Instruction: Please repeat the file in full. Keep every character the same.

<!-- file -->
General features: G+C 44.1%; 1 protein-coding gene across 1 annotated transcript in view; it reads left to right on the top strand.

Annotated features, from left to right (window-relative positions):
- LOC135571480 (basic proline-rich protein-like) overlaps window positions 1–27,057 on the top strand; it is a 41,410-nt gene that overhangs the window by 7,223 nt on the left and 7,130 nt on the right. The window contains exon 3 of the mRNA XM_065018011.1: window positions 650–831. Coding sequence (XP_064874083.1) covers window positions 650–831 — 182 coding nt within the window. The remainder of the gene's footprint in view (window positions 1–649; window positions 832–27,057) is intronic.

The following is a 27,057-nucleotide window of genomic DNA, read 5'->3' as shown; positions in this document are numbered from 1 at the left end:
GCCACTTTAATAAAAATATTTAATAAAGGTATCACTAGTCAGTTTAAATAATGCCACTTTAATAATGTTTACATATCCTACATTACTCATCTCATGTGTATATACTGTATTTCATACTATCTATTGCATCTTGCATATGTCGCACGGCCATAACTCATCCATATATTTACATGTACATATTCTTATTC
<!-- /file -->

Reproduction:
General features: G+C 44.1%; 1 protein-coding gene across 1 annotated transcript in view; it reads left to right on the top strand.

Annotated features, from left to right (window-relative positions):
- LOC135571480 (basic proline-rich protein-like) overlaps window positions 1–27,057 on the top strand; it is a 41,410-nt gene that overhangs the window by 7,223 nt on the left and 7,130 nt on the right. The window contains exon 3 of the mRNA XM_065018011.1: window positions 650–831. Coding sequence (XP_064874083.1) covers window positions 650–831 — 182 coding nt within the window. The remainder of the gene's footprint in view (window positions 1–649; window positions 832–27,057) is intronic.

The following is a 27,057-nucleotide window of genomic DNA, read 5'->3' as shown; positions in this document are numbered from 1 at the left end:
GCCACTTTAATAAAAATATTTAATAAAGGTATCACTAGTCAGTTTAAATAATGCCACTTTAATAATGTTTACATATCCTACATTACTCATCTCATGTGTATATACTGTATTTCATACTATCTATTGCATCTTGCATATGTCGCACGGCCATAACTCATCCATATATTTACATGTACATATTCTTATTC